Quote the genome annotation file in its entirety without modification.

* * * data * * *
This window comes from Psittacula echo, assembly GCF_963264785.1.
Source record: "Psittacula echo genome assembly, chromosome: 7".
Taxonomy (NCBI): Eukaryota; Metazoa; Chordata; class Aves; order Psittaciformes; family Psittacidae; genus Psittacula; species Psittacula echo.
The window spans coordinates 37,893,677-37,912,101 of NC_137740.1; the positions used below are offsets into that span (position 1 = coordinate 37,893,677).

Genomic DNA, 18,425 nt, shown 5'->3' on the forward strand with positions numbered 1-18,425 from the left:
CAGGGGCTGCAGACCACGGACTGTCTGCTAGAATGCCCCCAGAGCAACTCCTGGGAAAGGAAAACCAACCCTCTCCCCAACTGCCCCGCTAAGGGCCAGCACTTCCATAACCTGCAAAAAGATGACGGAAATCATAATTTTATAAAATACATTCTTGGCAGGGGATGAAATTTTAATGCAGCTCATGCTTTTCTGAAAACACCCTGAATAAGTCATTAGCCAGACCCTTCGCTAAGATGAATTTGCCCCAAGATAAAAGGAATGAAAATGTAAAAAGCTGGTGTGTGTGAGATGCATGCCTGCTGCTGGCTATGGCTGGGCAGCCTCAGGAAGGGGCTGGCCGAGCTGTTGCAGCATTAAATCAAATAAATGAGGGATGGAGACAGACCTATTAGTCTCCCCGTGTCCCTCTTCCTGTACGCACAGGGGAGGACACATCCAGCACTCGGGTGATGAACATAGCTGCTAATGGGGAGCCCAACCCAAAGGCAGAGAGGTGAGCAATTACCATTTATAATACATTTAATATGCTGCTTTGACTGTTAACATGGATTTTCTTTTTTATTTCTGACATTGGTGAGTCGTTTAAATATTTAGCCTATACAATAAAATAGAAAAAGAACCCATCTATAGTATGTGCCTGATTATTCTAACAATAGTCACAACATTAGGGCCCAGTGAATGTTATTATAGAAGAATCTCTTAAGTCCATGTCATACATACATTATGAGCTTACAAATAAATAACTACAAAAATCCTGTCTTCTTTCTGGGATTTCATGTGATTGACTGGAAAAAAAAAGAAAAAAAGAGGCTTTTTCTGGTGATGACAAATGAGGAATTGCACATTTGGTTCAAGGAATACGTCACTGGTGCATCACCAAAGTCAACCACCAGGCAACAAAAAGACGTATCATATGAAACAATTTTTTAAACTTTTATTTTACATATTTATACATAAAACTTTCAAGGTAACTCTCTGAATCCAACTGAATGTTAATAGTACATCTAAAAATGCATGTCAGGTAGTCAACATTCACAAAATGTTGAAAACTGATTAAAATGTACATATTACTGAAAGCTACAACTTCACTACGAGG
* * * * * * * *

This window comes from Psittacula echo, assembly GCF_963264785.1.
Source record: "Psittacula echo genome assembly, chromosome: 7".
Taxonomy (NCBI): Eukaryota; Metazoa; Chordata; class Aves; order Psittaciformes; family Psittacidae; genus Psittacula; species Psittacula echo.
The window spans coordinates 37,893,677-37,912,101 of NC_137740.1; the positions used below are offsets into that span (position 1 = coordinate 37,893,677).

Genomic DNA, 18,425 nt, shown 5'->3' on the forward strand with positions numbered 1-18,425 from the left:
CAGGGGCTGCAGACCACGGACTGTCTGCTAGAATGCCCCCAGAGCAACTCCTGGGAAAGGAAAACCAACCCTCTCCCCAACTGCCCCGCTAAGGGCCAGCACTTCCATAACCTGCAAAAAGATGACGGAAATCATAATTTTATAAAATACATTCTTGGCAGGGGATGAAATTTTAATGCAGCTCATGCTTTTCTGAAAACACCCTGAATAAGTCATTAGCCAGACCCTTCGCTAAGATGAATTTGCCCCAAGATAAAAGGAATGAAAATGTAAAAAGCTGGTGTGTGTGAGATGCATGCCTGCTGCTGGCTATGGCTGGGCAGCCTCAGGAAGGGGCTGGCCGAGCTGTTGCAGCATTAAATCAAATAAATGAGGGATGGAGACAGACCTATTAGTCTCCCCGTGTCCCTCTTCCTGTACGCACAGGGGAGGACACATCCAGCACTCGGGTGATGAACATAGCTGCTAATGGGGAGCCCAACCCAAAGGCAGAGAGGTGAGCAATTACCATTTATAATACATTTAATATGCTGCTTTGACTGTTAACATGGATTTTCTTTTTTATTTCTGACATTGGTGAGTCGTTTAAATATTTAGCCTATACAATAAAATAGAAAAAGAACCCATCTATAGTATGTGCCTGATTATTCTAACAATAGTCACAACATTAGGGCCCAGTGAATGTTATTATAGAAGAATCTCTTAAGTCCATGTCATACATACATTATGAGCTTACAAATAAATAACTACAAAAATCCTGTCTTCTTTCTGGGATTTCATGTGATTGACTGGAAAAAAAAAGAAAAAAAGAGGCTTTTTCTGGTGATGACAAATGAGGAATTGCACATTTGGTTCAAGGAATACGTCACTGGTGCATCACCAAAGTCAACCACCAGGCAACAAAAAGACGTATCATATGAAACAATTTTTTAAACTTTTATTTTACATATTTATACATAAAACTTTCAAGGTAACTCTCTGAATCCAACTGAATGTTAATAGTACATCTAAAAATGCATGTCAGGTAGTCAACATTCACAAAATGTTGAAAACTGATTAAAATGTACATATTACTGAAAGCTACAACTTCACTACGAGG